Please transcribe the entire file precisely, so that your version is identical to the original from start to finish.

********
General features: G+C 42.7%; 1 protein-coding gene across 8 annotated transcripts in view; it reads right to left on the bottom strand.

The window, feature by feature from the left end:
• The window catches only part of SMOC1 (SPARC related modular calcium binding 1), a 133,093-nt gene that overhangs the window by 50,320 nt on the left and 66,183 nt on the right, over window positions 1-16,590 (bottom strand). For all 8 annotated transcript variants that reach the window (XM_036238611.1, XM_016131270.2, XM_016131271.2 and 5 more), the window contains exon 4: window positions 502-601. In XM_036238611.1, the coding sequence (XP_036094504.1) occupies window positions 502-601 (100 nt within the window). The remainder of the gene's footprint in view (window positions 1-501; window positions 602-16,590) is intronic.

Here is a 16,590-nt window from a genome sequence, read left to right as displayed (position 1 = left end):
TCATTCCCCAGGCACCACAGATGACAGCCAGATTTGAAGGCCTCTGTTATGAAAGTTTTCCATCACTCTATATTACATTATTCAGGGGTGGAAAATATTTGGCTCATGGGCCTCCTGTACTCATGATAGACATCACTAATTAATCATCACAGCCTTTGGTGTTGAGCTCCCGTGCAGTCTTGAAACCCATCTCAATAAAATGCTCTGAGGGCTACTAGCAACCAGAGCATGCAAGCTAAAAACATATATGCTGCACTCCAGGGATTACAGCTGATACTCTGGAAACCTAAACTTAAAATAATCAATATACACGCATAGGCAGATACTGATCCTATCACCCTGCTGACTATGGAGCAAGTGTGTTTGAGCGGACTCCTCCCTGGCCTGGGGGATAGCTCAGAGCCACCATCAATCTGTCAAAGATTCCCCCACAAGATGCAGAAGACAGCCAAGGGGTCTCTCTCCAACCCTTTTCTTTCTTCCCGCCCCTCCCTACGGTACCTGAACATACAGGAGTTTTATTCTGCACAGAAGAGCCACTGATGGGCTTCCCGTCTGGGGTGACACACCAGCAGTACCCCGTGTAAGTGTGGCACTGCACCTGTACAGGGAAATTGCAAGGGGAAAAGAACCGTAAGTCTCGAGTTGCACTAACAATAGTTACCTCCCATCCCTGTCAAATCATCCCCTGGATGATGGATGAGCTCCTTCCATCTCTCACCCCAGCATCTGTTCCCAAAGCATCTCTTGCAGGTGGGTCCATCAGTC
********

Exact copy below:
General features: G+C 42.7%; 1 protein-coding gene across 8 annotated transcripts in view; it reads right to left on the bottom strand.

The window, feature by feature from the left end:
• The window catches only part of SMOC1 (SPARC related modular calcium binding 1), a 133,093-nt gene that overhangs the window by 50,320 nt on the left and 66,183 nt on the right, over window positions 1-16,590 (bottom strand). For all 8 annotated transcript variants that reach the window (XM_036238611.1, XM_016131270.2, XM_016131271.2 and 5 more), the window contains exon 4: window positions 502-601. In XM_036238611.1, the coding sequence (XP_036094504.1) occupies window positions 502-601 (100 nt within the window). The remainder of the gene's footprint in view (window positions 1-501; window positions 602-16,590) is intronic.

Here is a 16,590-nt window from a genome sequence, read left to right as displayed (position 1 = left end):
TCATTCCCCAGGCACCACAGATGACAGCCAGATTTGAAGGCCTCTGTTATGAAAGTTTTCCATCACTCTATATTACATTATTCAGGGGTGGAAAATATTTGGCTCATGGGCCTCCTGTACTCATGATAGACATCACTAATTAATCATCACAGCCTTTGGTGTTGAGCTCCCGTGCAGTCTTGAAACCCATCTCAATAAAATGCTCTGAGGGCTACTAGCAACCAGAGCATGCAAGCTAAAAACATATATGCTGCACTCCAGGGATTACAGCTGATACTCTGGAAACCTAAACTTAAAATAATCAATATACACGCATAGGCAGATACTGATCCTATCACCCTGCTGACTATGGAGCAAGTGTGTTTGAGCGGACTCCTCCCTGGCCTGGGGGATAGCTCAGAGCCACCATCAATCTGTCAAAGATTCCCCCACAAGATGCAGAAGACAGCCAAGGGGTCTCTCTCCAACCCTTTTCTTTCTTCCCGCCCCTCCCTACGGTACCTGAACATACAGGAGTTTTATTCTGCACAGAAGAGCCACTGATGGGCTTCCCGTCTGGGGTGACACACCAGCAGTACCCCGTGTAAGTGTGGCACTGCACCTGTACAGGGAAATTGCAAGGGGAAAAGAACCGTAAGTCTCGAGTTGCACTAACAATAGTTACCTCCCATCCCTGTCAAATCATCCCCTGGATGATGGATGAGCTCCTTCCATCTCTCACCCCAGCATCTGTTCCCAAAGCATCTCTTGCAGGTGGGTCCATCAGTC